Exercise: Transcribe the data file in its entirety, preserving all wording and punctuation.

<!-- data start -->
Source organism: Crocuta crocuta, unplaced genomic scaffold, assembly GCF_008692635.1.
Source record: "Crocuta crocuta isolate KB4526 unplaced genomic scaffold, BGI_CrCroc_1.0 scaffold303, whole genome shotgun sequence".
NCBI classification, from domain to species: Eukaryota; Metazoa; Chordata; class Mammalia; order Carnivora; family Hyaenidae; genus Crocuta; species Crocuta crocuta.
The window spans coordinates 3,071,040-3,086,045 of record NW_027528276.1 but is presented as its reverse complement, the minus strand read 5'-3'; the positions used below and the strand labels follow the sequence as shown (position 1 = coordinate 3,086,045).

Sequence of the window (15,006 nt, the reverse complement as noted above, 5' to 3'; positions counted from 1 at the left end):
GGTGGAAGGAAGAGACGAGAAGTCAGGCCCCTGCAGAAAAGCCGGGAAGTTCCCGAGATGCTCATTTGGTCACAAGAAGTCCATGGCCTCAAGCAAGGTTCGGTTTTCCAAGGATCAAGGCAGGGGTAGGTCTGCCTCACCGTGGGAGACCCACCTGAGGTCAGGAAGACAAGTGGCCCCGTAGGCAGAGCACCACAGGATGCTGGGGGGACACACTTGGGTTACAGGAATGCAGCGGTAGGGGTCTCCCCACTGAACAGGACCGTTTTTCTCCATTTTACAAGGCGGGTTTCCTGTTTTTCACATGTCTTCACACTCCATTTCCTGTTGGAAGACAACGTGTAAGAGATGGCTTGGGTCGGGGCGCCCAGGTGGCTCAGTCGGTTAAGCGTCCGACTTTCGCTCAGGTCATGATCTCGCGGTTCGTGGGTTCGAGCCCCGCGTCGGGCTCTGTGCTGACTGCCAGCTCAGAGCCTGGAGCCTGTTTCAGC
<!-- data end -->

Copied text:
Source organism: Crocuta crocuta, unplaced genomic scaffold, assembly GCF_008692635.1.
Source record: "Crocuta crocuta isolate KB4526 unplaced genomic scaffold, BGI_CrCroc_1.0 scaffold303, whole genome shotgun sequence".
NCBI classification, from domain to species: Eukaryota; Metazoa; Chordata; class Mammalia; order Carnivora; family Hyaenidae; genus Crocuta; species Crocuta crocuta.
The window spans coordinates 3,071,040-3,086,045 of record NW_027528276.1 but is presented as its reverse complement, the minus strand read 5'-3'; the positions used below and the strand labels follow the sequence as shown (position 1 = coordinate 3,086,045).

Sequence of the window (15,006 nt, the reverse complement as noted above, 5' to 3'; positions counted from 1 at the left end):
GGTGGAAGGAAGAGACGAGAAGTCAGGCCCCTGCAGAAAAGCCGGGAAGTTCCCGAGATGCTCATTTGGTCACAAGAAGTCCATGGCCTCAAGCAAGGTTCGGTTTTCCAAGGATCAAGGCAGGGGTAGGTCTGCCTCACCGTGGGAGACCCACCTGAGGTCAGGAAGACAAGTGGCCCCGTAGGCAGAGCACCACAGGATGCTGGGGGGACACACTTGGGTTACAGGAATGCAGCGGTAGGGGTCTCCCCACTGAACAGGACCGTTTTTCTCCATTTTACAAGGCGGGTTTCCTGTTTTTCACATGTCTTCACACTCCATTTCCTGTTGGAAGACAACGTGTAAGAGATGGCTTGGGTCGGGGCGCCCAGGTGGCTCAGTCGGTTAAGCGTCCGACTTTCGCTCAGGTCATGATCTCGCGGTTCGTGGGTTCGAGCCCCGCGTCGGGCTCTGTGCTGACTGCCAGCTCAGAGCCTGGAGCCTGTTTCAGC